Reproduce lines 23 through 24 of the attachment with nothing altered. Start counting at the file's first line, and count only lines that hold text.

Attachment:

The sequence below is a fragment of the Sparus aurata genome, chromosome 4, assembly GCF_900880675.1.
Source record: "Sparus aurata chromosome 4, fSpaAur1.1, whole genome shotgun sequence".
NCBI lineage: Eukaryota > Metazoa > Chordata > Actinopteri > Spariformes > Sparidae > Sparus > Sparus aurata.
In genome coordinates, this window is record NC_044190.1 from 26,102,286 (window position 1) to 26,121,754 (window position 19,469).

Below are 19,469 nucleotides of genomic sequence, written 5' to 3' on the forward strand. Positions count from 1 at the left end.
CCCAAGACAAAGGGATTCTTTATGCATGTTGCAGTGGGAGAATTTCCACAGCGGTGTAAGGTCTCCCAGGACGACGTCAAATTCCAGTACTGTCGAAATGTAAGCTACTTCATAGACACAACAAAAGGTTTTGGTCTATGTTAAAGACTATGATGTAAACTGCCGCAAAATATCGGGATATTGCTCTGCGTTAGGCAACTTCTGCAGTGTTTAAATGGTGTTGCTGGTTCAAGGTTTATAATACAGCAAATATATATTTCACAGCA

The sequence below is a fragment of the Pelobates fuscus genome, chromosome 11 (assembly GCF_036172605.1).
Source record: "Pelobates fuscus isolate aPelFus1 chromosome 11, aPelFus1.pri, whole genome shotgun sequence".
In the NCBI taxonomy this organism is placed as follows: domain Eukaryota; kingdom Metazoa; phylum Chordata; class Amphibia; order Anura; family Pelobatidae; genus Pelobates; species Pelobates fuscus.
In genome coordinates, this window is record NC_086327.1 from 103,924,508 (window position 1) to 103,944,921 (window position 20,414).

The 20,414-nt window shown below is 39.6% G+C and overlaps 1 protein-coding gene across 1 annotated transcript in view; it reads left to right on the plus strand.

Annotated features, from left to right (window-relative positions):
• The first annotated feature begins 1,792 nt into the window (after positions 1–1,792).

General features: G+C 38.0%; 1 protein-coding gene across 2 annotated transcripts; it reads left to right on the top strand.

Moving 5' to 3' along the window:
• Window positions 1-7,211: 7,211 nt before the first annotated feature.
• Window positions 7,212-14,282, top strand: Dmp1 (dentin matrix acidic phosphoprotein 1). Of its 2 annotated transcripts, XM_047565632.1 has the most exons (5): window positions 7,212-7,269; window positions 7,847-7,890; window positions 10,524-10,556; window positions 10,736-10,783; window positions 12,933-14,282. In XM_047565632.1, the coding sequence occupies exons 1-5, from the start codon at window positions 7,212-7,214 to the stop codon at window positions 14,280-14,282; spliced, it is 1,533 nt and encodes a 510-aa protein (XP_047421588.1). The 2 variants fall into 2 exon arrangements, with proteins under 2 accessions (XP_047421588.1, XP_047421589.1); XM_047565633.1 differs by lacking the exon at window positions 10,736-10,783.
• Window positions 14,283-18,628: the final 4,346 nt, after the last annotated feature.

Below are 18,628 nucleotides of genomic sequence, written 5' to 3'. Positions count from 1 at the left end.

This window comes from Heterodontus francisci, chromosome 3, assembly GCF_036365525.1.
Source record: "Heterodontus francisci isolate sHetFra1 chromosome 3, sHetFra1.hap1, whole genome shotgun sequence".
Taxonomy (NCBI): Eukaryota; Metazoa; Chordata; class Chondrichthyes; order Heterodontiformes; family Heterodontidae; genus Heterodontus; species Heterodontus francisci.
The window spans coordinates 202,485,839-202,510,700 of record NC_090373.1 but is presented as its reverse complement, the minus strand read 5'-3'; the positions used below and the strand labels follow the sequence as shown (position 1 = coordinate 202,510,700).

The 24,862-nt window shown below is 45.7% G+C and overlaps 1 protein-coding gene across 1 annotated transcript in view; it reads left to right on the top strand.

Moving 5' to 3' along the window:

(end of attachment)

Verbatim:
The window spans coordinates 202,485,839-202,510,700 of record NC_090373.1 but is presented as its reverse complement, the minus strand read 5'-3'; the positions used below and the strand labels follow the sequence as shown (position 1 = coordinate 202,510,700).

The 24,862-nt window shown below is 45.7% G+C and overlaps 1 protein-coding gene across 1 annotated transcript in view; it reads left to right on the top strand.